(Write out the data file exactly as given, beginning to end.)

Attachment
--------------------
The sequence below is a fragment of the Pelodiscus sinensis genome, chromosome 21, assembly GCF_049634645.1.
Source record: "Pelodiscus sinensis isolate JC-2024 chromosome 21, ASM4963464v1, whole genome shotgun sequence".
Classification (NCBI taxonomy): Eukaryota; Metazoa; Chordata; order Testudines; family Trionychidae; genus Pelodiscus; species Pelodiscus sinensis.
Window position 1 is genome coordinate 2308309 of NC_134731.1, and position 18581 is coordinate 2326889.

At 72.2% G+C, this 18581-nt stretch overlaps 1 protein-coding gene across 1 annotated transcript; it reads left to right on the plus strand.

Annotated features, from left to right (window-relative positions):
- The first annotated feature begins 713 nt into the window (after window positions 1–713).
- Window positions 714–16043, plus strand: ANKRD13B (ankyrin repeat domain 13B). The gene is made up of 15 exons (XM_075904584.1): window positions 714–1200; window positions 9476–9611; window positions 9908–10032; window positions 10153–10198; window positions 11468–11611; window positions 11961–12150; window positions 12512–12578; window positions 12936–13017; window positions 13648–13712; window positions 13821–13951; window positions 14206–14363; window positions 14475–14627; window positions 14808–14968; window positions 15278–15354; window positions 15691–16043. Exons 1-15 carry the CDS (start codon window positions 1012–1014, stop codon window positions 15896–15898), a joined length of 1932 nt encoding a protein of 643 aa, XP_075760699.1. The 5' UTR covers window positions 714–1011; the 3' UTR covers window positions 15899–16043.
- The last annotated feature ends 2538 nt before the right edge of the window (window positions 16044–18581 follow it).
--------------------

The sequence below is a fragment of the Pelodiscus sinensis genome, chromosome 21, assembly GCF_049634645.1.
Source record: "Pelodiscus sinensis isolate JC-2024 chromosome 21, ASM4963464v1, whole genome shotgun sequence".
Classification (NCBI taxonomy): Eukaryota; Metazoa; Chordata; order Testudines; family Trionychidae; genus Pelodiscus; species Pelodiscus sinensis.
Window position 1 is genome coordinate 2308309 of NC_134731.1, and position 18581 is coordinate 2326889.

At 72.2% G+C, this 18581-nt stretch overlaps 1 protein-coding gene across 1 annotated transcript; it reads left to right on the plus strand.

Annotated features, from left to right (window-relative positions):
- The first annotated feature begins 713 nt into the window (after window positions 1–713).
- Window positions 714–16043, plus strand: ANKRD13B (ankyrin repeat domain 13B). The gene is made up of 15 exons (XM_075904584.1): window positions 714–1200; window positions 9476–9611; window positions 9908–10032; window positions 10153–10198; window positions 11468–11611; window positions 11961–12150; window positions 12512–12578; window positions 12936–13017; window positions 13648–13712; window positions 13821–13951; window positions 14206–14363; window positions 14475–14627; window positions 14808–14968; window positions 15278–15354; window positions 15691–16043. Exons 1-15 carry the CDS (start codon window positions 1012–1014, stop codon window positions 15896–15898), a joined length of 1932 nt encoding a protein of 643 aa, XP_075760699.1. The 5' UTR covers window positions 714–1011; the 3' UTR covers window positions 15899–16043.
- The last annotated feature ends 2538 nt before the right edge of the window (window positions 16044–18581 follow it).